Time to Open the Vault
|A frost-covered door inside the Svalbard Global Seed Vault|
Actually, blogging about THE VAULT is part of my intricate strategery for getting the script done. I'll never solve the mystery of what this movie is really about. But rather than conduct the investigation entirely inside my own head, I'm making it slightly more public. After all, I've been inside my head for over 40 years. It's crowded in there. And frankly, I'm a bit sick of it.
For those of you who don't know the basic premise of THE VAULT, here's a little background. A "seed vault," or "gene bank," is a site for storing the seeds of agriculture. Nearly every country on Earth has at least one seed vault. Our own National Center for Genetic Resources Preservation is based in Fort Collins, Colorado. The purpose is to have a secure central storage place for the seeds that your country uses to grow things. These seeds represent a huge chunk of a nation's economy. Because after all, from seeds come the raw materials of not only food, but also clothing and shelter.
About five years ago, an American named Cary Fowler decided to do something on a grander scale: lead the construction of the world's first "global seed vault," containing backup copies of all the seeds stored in the national vaults. Why? Because genetic diversity in food-bearing plants is shrinking just as it's growing critically important. The math is highly unfavorable. Global population is skyrocketing, which will continue to put tremendous strains on our food supply. And yet the tools for growing that food supply are quickly dwindling.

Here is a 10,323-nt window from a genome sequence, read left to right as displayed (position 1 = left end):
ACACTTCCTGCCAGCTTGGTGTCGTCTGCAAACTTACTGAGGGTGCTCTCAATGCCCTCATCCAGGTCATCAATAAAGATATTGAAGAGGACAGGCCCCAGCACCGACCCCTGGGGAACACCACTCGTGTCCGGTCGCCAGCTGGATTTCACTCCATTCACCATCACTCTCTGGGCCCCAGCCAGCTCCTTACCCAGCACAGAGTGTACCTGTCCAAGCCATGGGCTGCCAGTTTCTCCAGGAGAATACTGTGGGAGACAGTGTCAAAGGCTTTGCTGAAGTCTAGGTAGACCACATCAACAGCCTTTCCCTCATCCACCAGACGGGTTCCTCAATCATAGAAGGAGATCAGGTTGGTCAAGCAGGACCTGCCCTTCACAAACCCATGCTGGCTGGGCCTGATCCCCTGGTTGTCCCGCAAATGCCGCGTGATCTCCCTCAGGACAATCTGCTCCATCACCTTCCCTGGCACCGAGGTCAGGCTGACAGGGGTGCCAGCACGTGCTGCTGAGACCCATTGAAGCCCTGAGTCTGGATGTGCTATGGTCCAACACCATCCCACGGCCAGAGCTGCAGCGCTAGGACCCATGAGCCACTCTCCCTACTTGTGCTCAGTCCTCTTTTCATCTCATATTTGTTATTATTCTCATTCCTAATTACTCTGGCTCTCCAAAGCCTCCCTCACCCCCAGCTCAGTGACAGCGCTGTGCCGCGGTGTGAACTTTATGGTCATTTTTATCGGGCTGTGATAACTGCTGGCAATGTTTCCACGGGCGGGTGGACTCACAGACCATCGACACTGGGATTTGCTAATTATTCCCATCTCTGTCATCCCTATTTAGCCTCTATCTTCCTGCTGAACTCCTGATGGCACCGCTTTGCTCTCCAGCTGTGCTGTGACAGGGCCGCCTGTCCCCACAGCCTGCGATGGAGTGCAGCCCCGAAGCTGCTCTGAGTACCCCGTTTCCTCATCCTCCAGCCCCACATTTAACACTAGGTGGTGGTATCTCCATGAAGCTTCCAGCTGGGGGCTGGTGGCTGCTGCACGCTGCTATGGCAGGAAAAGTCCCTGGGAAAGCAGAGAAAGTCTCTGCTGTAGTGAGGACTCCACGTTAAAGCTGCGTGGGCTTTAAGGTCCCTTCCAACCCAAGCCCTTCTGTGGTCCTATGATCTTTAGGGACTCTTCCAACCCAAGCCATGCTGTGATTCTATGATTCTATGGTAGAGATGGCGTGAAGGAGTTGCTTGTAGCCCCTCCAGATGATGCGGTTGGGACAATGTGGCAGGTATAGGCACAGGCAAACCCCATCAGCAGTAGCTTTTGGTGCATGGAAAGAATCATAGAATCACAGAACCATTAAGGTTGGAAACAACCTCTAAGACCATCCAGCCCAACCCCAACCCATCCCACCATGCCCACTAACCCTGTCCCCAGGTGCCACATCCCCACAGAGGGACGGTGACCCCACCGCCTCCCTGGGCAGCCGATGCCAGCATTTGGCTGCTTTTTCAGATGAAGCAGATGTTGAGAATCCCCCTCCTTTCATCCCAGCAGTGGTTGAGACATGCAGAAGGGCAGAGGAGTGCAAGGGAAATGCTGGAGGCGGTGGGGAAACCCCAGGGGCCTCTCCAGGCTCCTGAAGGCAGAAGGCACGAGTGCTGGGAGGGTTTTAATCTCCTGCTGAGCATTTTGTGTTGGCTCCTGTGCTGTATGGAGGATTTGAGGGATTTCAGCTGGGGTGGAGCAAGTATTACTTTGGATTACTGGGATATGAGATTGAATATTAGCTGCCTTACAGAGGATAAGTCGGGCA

Why is this important? Because plant genes form the "palette" from which you can develop fruit, vegetable, grain, legume, nut and rice strains that can survive extreme weather conditions and stave off nasty insects or fungi. To form a clumsy double-metaphor, it just so happens that when it comes to plant-based food, putting all your eggs on one basket can burn you. The Irish learned this in 1845, when the Phytophthora infestans fungus killed the tuber potato crop on which they had become totally dependent (also known as the Potato Famine). If you don't have the genetic palette to plant or create new resistant varieties of a plant ... and you're dealing with massive global climate change that affect soils, water supplies and the presence and migrations of fungi and bugs ... then you're basically on a road to disaster.
How much has our genetic palette diminished over the last hundred years? Consider this: A century ago, U.S. seed banks contained 307 varieties of sweet corn. Today, there are 12. I took that from this graphic, which should scare you.
So Cary Fowler's ("Fowler is an anagram for "flower," BTW ... go figure) Global Seed Vault was born in 2008 in the Norwegian town of Spitsbergen, which sits on the chain of arctic islands known at Svalbard, just 600 miles from the North Pole. Drilled 500 feet into a mountain, the vault is approaching 1 million seed varieties from around the world. It has already helped replenish seed banks in places like Iraq and Afghanistan (our wars led to looting) and the Philippines (flood and fire has destroyed existing depositories). Svalbard is built in a low-seismic, volcano-free zone, where the climate is amenable to preserving seeds and surviving nuclear war, the complete melting of the polar ice caps, and even an asteroid strike.
So back to my script. It started with a simple idea: What if the construction crew that was building the Svalbard seed vault stumbled on an existing vault in the exact same place, filled with seeds that no one has ever seen before? And that, my friends, is where the story begins.